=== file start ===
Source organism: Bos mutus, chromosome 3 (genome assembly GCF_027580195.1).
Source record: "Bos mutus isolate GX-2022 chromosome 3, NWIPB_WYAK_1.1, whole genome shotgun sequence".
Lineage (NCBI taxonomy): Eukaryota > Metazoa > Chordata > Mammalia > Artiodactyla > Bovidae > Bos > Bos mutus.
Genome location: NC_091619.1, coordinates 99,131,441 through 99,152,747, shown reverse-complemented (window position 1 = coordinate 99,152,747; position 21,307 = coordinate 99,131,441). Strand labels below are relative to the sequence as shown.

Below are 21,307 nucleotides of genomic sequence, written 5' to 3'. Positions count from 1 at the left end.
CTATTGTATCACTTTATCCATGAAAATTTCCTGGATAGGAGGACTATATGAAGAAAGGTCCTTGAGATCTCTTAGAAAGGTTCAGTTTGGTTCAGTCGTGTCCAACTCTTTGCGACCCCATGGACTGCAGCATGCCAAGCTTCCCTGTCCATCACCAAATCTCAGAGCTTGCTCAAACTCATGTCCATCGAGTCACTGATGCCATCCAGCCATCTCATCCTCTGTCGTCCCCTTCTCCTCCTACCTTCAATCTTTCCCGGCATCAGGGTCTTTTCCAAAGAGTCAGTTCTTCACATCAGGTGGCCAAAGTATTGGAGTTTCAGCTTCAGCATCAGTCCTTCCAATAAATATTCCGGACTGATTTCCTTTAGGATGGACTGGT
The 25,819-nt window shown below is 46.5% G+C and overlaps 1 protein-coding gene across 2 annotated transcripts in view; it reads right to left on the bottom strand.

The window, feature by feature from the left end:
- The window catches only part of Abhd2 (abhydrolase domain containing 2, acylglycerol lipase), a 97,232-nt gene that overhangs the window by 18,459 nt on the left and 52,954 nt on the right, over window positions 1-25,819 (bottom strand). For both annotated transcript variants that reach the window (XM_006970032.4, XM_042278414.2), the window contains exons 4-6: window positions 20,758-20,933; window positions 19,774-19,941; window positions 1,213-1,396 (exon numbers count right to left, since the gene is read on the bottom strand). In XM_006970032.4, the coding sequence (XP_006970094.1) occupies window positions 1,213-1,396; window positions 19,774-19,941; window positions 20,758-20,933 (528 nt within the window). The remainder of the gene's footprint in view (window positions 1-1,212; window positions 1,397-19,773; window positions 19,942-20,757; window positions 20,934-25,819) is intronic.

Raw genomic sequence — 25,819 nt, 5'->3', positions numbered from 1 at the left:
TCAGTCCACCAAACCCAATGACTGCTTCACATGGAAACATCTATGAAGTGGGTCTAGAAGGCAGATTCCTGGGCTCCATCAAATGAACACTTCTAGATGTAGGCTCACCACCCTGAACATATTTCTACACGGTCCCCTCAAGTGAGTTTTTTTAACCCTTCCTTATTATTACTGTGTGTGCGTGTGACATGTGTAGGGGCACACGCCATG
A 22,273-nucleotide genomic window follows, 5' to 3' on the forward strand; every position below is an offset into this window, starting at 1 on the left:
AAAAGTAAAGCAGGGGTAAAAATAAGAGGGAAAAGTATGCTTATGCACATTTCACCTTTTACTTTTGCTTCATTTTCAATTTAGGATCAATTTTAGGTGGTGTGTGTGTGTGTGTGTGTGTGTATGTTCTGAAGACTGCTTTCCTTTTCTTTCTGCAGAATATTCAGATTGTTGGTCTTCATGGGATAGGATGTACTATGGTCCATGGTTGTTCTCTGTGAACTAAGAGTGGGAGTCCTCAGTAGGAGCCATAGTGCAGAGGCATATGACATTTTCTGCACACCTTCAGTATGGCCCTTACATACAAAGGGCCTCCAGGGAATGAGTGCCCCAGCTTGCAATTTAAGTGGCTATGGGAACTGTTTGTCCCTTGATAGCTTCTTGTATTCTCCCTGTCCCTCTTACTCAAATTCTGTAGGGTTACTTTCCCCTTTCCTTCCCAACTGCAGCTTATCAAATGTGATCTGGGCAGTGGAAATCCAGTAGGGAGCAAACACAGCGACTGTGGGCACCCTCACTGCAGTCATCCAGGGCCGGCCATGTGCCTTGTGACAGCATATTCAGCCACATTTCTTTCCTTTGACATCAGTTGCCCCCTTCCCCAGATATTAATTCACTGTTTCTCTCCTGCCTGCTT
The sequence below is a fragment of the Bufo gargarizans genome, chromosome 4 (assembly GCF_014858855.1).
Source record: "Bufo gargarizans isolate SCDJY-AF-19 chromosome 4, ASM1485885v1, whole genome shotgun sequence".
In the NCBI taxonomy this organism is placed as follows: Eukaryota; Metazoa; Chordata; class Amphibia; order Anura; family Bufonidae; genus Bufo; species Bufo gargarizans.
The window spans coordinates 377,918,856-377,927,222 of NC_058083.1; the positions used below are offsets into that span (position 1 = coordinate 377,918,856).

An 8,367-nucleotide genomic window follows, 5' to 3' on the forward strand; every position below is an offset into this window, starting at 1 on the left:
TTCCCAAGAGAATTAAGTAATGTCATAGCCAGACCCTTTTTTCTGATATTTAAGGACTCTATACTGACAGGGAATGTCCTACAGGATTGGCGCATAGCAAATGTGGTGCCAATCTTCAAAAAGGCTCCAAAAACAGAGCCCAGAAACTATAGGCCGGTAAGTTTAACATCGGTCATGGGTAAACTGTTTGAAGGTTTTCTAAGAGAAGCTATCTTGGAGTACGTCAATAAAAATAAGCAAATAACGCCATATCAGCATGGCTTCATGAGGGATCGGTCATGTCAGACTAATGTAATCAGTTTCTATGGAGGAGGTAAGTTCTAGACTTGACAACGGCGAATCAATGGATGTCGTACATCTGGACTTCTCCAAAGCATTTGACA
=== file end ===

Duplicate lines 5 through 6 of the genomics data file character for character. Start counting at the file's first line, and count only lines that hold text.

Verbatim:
Below are 21,307 nucleotides of genomic sequence, written 5' to 3'. Positions count from 1 at the left end.
CTATTGTATCACTTTATCCATGAAAATTTCCTGGATAGGAGGACTATATGAAGAAAGGTCCTTGAGATCTCTTAGAAAGGTTCAGTTTGGTTCAGTCGTGTCCAACTCTTTGCGACCCCATGGACTGCAGCATGCCAAGCTTCCCTGTCCATCACCAAATCTCAGAGCTTGCTCAAACTCATGTCCATCGAGTCACTGATGCCATCCAGCCATCTCATCCTCTGTCGTCCCCTTCTCCTCCTACCTTCAATCTTTCCCGGCATCAGGGTCTTTTCCAAAGAGTCAGTTCTTCACATCAGGTGGCCAAAGTATTGGAGTTTCAGCTTCAGCATCAGTCCTTCCAATAAATATTCCGGACTGATTTCCTTTAGGATGGACTGGT